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I have a degree in Architecture, and when I was a student I hoped to work as a historical or restoration architect. I ended up in the publishing industry, and the graphic design and drafting skills I learned are mostly applied to heraldic art and the design and creation of clothing and armor. I found a series of images showing how to pin and drape various forms of Greek dress, and I was surprised at how the Doric and Ionic chitons corresponded to their column capitols.

I made mnemonic devices to help me remember the three types of column capitols:

The Doric Order is simple and square, and I like to think of it as the Dumpy Order.

The Ionic Order looks like a scroll, and is often used in libraries and universities. My favorite history teacher liked to say, “It’s ironic that they didn’t know Ionic,” and knowledge is full of irony.

Tops

The Corinthian Order is the fanciest, and it looks like carved leaves springing from the top of the column. Since the Corinthian’s detail is often used in state and country Capitol buildings. In America, the founding fathers like to carve Corinthian leaves in the shape of corn and tobacco, because these plants are native to North and South America.

This image is from a Vignola illustration published in 1640.  I cropped this version to highlight the differences in the column capitols.

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Now to address the pointof this post: Greek Dress for men and women. Much like the simplicity of the Doric Order, the Dorian Chiton (pronounced KY-tin) is constructed from two folded cloth rectangles, and is held together with two pins and a cord around the waist. This is comfortable to wear in the heat of Pennsic.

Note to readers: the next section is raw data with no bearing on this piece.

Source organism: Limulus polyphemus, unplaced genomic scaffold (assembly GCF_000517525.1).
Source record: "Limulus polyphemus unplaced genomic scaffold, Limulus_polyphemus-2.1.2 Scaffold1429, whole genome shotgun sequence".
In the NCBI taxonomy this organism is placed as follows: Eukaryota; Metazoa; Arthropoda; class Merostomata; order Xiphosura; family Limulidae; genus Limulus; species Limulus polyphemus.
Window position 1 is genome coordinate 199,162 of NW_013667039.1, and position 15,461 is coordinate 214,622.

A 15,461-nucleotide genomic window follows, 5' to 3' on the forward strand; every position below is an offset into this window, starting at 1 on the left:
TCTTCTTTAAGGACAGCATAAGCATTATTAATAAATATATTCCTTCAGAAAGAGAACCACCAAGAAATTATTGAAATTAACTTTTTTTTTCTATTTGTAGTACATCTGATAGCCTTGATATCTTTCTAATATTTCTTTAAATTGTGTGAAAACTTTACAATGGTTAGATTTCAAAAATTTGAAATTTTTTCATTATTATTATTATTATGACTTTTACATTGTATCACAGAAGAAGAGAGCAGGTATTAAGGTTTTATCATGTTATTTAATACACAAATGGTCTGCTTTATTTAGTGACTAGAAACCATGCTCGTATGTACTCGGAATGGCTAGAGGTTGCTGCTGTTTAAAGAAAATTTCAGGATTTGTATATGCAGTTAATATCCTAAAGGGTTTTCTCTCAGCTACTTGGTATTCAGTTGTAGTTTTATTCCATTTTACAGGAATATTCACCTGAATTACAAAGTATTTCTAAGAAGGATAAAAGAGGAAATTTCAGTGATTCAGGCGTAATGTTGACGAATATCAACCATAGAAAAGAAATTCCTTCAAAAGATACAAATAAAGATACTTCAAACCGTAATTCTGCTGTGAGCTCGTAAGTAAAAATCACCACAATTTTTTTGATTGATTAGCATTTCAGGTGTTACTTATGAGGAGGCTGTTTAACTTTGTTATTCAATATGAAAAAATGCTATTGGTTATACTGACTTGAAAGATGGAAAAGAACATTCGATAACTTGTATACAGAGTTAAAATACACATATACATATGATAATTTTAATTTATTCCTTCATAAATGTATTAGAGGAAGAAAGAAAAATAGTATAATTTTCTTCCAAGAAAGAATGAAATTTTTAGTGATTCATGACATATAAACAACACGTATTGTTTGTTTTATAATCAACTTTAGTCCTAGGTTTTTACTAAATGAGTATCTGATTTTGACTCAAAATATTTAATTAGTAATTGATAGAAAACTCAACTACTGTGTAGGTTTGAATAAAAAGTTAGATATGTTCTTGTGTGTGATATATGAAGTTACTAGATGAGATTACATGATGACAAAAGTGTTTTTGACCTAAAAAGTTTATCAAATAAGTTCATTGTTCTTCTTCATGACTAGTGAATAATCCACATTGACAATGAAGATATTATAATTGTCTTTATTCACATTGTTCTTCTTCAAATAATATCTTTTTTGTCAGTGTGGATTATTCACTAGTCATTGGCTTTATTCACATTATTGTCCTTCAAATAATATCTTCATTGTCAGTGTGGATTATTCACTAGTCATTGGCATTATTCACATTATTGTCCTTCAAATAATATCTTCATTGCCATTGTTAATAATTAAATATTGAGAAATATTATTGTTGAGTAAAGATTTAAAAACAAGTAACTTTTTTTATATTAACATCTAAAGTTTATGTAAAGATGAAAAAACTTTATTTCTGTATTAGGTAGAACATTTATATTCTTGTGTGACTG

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The Ionian Chiton is fancier than its Doric counterpart. Because it does not require a folded over front, the Ionian requires less fabric than the Doric.

This chiton is also comfortable to wear at Pennsic.  I prefer buttons and small loops of fabric instead of buttonholes, both for the look of the garment and because buttonholes are annoying to make.

In contrast, men wore the Peplos (left) and the Himation (right). The peplos can be worn instead of the chiton, and is belted at the waist. The himation can be worn over the the peplos or chiton. It can be made of a heavier material, and pulled over the head to form a hood in bad weather.

 

Promoting my Preferred Pronouns

Ten years ago, I had never heard the word “transgender.”  Since then, transgendered people have become a focus of the media, often not in a good light. Once I became aware of this, I stepped forward as an ally, making sure to always address people by the pronouns they prefer and help in any other ways I can.

In the midst of this, I learned there was another category of people who were not transgender, but rejected cultural assumptions based on gender assignments. These people are Genderqueer, and if you’re interested in learning more about this, here is the Wikipedia article.